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If Your Mother Was Put Into Jail In a Place Like China, What Would You Do?

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With Big World Issues, Little Guy Gets Lost

By John E. Carey
October 14, 2006

As a twenty year Naval Officer, I was trained to value highly every American life. We especially looked out for American Citizens in trouble overseas. The philosophy always was that the power and might of the United States of America should always be brought to bear to defend and rescue "lost" Americans or otherwise troubled American citizens overseas. Often, a diplomatic "call" (ie visit) from almost anyone in authority from the United States of America is enough to make a tin horn ruler release a wrongly held U.S. citizen. I saw it work with my own eyes many times; and my father had stories of how well it worked in his generation.

We currently have a U.S. citizen in jail in Vietnam for over a year: Mrs. Thuong N. "Cuc" Foshee. She has been in jail for a year without charges, without representation and without medical care. We know personally of cases where strong men perished under similar Vietnamese incarceration.

This is a human rights issue.

If your Mother was jailed overseas in Vietnam or Cuba or China or some other hostile place; what would you do? Well, the Communist government of Vietnam has been holding an American citizen, Mrs. Thuong N. "Cuc" Foshee, without charges, medical care or legal councel for over a year. Cuc Foshee's daughter and family have petitioned their government to no avail. So we lend our voice to the cause and we ask you to petition your Senators and Congressmen and Congresswomen in the cause of a little guy overlooked in the big world of international politics. We ask you to stand up and be counted for Cuc Foshee.

The Secretary of State is about to fly off to Asia for meetings in China, Japan and South Korea - a reaction to North Korea's apparent nuclear weapon test earlier this week. Very important work and arguably the most important trip of her tenure as Secretary of State. The Secretary of State hasn't been in this part of the world smoothing egos, talking diplomatically, offering substantive solutions to serious problems, and doing the other things Secretaries of State do for quite a while.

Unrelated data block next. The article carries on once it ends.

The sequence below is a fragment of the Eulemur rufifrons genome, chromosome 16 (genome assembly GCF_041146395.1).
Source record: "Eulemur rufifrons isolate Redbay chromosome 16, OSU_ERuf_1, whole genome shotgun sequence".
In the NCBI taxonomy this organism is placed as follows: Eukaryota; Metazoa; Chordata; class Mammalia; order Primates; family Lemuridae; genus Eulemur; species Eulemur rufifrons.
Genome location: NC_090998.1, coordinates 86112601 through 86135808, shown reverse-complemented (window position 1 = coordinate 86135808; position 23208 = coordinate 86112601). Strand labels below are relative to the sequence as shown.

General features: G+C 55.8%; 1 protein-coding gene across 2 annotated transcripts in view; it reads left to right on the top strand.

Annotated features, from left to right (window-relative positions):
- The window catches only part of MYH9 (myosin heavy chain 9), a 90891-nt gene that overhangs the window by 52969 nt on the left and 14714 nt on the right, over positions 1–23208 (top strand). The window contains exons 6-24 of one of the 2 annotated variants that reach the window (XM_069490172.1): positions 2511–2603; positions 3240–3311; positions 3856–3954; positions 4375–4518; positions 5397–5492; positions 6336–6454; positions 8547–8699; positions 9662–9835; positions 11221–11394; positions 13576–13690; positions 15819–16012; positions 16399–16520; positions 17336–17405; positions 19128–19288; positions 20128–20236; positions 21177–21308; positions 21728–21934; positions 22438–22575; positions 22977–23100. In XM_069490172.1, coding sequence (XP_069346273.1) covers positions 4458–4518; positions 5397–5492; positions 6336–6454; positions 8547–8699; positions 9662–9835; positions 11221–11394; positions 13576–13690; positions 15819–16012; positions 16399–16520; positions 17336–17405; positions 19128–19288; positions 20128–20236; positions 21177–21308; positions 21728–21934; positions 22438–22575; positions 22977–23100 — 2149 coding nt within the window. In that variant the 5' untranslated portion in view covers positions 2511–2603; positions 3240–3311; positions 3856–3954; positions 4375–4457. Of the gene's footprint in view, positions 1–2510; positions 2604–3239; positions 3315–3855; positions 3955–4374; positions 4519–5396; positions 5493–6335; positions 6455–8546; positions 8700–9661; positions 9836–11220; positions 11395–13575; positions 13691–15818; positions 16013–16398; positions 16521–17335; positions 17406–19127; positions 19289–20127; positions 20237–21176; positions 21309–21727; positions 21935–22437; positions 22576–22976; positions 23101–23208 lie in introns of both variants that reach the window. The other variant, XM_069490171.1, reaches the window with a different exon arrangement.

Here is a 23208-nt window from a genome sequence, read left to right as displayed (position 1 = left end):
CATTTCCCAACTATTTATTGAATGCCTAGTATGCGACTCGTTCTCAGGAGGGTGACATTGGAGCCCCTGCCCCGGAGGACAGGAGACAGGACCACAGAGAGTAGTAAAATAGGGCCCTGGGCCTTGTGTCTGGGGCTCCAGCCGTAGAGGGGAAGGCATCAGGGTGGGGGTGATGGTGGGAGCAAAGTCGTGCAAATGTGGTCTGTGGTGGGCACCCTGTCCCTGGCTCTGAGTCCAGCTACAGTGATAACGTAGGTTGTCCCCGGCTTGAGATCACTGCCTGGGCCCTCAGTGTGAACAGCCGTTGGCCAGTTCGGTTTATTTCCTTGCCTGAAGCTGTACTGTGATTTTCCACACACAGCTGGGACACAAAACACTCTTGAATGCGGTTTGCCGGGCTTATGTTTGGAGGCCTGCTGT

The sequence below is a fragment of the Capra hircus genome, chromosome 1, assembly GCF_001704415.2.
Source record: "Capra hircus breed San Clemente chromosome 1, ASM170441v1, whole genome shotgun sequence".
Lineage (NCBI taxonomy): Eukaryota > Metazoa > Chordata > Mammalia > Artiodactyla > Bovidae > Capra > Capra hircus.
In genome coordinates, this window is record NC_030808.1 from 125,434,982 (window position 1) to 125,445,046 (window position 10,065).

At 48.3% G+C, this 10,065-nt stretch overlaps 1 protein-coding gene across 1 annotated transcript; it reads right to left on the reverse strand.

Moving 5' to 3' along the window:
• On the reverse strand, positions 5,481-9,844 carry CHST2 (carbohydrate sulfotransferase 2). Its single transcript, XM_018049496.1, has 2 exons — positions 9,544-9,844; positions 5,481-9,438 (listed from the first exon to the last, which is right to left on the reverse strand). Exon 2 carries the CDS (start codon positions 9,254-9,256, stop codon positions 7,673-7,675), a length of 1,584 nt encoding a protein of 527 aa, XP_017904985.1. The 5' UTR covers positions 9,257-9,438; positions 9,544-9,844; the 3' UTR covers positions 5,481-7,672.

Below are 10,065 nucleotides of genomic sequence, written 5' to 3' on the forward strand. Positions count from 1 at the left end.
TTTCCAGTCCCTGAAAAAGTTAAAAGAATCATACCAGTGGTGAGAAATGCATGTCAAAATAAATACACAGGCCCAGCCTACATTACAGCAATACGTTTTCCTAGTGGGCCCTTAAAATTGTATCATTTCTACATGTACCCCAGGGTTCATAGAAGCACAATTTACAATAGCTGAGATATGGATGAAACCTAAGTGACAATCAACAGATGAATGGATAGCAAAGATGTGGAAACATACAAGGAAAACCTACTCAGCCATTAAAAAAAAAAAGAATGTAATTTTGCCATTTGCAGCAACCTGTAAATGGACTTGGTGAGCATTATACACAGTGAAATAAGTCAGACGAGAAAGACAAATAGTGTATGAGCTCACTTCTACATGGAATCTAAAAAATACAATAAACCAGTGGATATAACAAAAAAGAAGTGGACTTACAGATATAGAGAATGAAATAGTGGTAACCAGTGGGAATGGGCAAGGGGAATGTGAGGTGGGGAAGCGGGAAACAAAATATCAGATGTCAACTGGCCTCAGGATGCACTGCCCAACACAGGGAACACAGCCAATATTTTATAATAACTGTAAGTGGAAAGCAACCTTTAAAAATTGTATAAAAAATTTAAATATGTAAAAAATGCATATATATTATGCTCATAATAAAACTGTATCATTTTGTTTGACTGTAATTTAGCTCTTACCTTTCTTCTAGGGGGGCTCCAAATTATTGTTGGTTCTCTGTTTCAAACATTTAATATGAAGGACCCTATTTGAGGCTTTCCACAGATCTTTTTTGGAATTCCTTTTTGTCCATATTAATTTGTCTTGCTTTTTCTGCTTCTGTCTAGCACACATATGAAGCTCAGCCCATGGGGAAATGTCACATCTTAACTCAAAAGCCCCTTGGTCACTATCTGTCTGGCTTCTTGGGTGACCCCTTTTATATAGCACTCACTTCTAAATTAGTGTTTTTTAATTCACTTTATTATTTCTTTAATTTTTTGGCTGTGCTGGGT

In July 2006, the U.S. Secretary of State was scheduled to go to China, Japan, South Korea, Vietnam and Malaysia. All that diplomacy never happened, save the Malaysia piece. Given recent events in North Korea and the difficult decisions to be made now, would that July trip have paid some dividends?


In July the U.S. Secretary of State did make it to Malaysia for the Association of Southeast Asian Nations (ASEAN) Foreign Ministers meeting. Instead of visiting with heads of state in Beijing, Tokyo, Seoul and Hanoi, the Secretary of State went to a club meeting of Foreign Ministers and played the piano for the assembly at dinner (Brahms' Sonata in D Minor, 2nd Movement).

For right or wrong, the Secretary of State rushed back to the Middle East, it seemed to the Asians, to deal with the troubles of Israel; a small and insignificant nation in the eyes of many in the vast populations of Asia.

And although the Secretary of State is now going to China, Japan and South Korea, one Asian nation is still left off the agenda: Vietnam.

Granted, Vietnam is not a part of the current flap over North Korea. But we still care about Vietnam as there is unfinished business there for the U.S.

We care about Vietnam for many reasons; not the least of which is that the Communist government has been holding an American citizen, Mrs. Thuong N. "Cuc" Foshee, without charges, medical care or legal council for over a year.

Add to that, the president is supposed to go to Vietnam in November and Vietnam is awaiting word on entry into the World Trade Organization and receipt of Permanent Normal Trade Relations with the U.S. All that is important; and we know there are issues, like the North Korean situation, of vastly greater importance.

We urge the U.S. government to quickly resolve the case of Mrs. Foshee.

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John E. Carey is the former president of International Defense Consultants, Inc.
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